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Hydrazine should have been in the satellite before they put it into the rocket. It is liquid at room temperature, no need to have some fancy fueling steps later.
 
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Update from SpaceX, bold from me:
At this stage of the investigation, preliminary review of the data and debris suggests that a large breach in the cryogenic helium system of the second stage liquid oxygen tank took place. All plausible causes are being tracked in an extensive fault tree and carefully investigated. Through the fault tree and data review process, we have exonerated any connection with last year’s CRS-7 mishap.
They want to have the launch pad repaired and ready by November.

Here is a video of those helium bottles bursting (on purpose in the video), 6 psi and 18 psi should be 6000 psi (~40 MPa, about the pressure SpaceX uses) and 18000 psi (~120 MPa):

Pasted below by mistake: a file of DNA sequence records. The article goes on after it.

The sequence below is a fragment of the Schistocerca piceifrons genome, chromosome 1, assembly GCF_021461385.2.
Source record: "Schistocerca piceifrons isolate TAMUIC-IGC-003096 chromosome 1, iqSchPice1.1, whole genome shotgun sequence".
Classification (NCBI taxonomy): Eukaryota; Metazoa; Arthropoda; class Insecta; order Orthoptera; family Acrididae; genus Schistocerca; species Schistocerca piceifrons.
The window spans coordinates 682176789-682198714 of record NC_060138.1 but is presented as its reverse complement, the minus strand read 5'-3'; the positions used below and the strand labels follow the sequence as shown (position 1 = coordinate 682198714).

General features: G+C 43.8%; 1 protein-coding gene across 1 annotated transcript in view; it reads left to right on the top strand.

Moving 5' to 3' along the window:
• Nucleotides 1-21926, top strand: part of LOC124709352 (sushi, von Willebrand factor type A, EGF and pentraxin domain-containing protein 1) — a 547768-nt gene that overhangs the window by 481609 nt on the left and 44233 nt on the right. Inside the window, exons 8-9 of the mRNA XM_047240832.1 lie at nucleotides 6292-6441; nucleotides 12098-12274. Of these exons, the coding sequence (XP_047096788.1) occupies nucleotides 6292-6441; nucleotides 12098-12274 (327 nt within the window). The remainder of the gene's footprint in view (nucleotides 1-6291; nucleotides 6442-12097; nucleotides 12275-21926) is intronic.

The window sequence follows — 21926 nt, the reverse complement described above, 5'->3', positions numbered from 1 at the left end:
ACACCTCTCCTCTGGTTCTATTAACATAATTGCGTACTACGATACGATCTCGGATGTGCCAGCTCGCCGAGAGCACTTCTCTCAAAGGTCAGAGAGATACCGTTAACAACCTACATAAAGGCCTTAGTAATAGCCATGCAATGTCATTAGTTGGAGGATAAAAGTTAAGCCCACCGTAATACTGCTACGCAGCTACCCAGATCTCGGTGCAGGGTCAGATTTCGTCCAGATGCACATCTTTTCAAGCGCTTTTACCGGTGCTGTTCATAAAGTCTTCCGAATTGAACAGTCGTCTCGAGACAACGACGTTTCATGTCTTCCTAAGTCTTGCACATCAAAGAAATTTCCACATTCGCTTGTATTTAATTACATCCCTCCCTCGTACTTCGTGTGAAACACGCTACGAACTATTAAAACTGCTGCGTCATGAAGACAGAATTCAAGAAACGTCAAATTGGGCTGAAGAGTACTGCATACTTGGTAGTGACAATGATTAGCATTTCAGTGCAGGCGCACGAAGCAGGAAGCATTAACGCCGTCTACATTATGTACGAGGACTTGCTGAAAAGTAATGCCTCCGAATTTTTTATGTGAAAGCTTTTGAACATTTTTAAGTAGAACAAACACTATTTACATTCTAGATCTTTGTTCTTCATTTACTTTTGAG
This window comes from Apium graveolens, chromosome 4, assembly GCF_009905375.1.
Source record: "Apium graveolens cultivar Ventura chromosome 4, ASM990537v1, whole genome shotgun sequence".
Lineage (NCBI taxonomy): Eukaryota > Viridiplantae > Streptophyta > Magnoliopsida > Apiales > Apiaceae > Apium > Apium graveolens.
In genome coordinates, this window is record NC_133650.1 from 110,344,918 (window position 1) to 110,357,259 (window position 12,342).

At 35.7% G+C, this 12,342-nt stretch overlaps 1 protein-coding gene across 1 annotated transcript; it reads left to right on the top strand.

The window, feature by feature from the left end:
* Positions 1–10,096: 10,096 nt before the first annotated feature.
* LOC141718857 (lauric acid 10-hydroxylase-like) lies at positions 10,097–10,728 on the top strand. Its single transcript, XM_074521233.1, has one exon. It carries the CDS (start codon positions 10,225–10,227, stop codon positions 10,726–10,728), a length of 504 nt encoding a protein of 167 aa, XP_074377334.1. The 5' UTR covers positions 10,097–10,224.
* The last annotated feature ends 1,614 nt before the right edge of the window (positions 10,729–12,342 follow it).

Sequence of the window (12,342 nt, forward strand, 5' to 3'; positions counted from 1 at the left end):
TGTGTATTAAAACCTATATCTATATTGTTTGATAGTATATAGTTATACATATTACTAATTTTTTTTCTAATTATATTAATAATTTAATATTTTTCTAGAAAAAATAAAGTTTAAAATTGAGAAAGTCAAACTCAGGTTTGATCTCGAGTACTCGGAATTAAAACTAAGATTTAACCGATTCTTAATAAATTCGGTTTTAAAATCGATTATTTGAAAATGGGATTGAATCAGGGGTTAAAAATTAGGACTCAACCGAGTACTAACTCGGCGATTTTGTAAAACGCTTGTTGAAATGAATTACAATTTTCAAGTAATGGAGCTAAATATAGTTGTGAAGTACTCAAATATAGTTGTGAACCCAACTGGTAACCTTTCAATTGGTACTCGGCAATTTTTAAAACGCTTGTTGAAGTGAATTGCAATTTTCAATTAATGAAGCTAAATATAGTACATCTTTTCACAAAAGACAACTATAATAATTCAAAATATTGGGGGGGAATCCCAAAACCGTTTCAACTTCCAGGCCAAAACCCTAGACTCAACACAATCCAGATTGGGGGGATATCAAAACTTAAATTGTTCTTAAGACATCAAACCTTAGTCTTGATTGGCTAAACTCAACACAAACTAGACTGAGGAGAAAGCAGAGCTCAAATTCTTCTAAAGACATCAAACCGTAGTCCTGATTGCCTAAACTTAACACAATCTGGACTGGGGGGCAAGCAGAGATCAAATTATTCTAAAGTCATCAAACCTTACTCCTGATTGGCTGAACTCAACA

COPV = Composite Overwrapped Pressure Vessel, titanium with carbon fiber. Fragments of carbon fiber in liquid oxygen is a very explosive mixture.
 
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.Scott

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SpaceX reports that the explosion was caused by Helium overpressure, but the cause of that is still being investigated.
http://www.spacex.com/news/2016/09/01/anomaly-updates

The timeline of the event is extremely short – from first signs of an anomaly to loss of data is about 93 milliseconds or less than 1/10th of a second. The majority of debris from the incident has been recovered, photographed, labeled and catalogued, and is now in a hangar for inspection and use during the investigation.

At this stage of the investigation, preliminary review of the data and debris suggests that a large breach in the cryogenic helium system of the second stage liquid oxygen tank took place. All plausible causes are being tracked in an extensive fault tree and carefully investigated. Through the fault tree and data review process, we have exonerated any connection with last year’s CRS-7 mishap.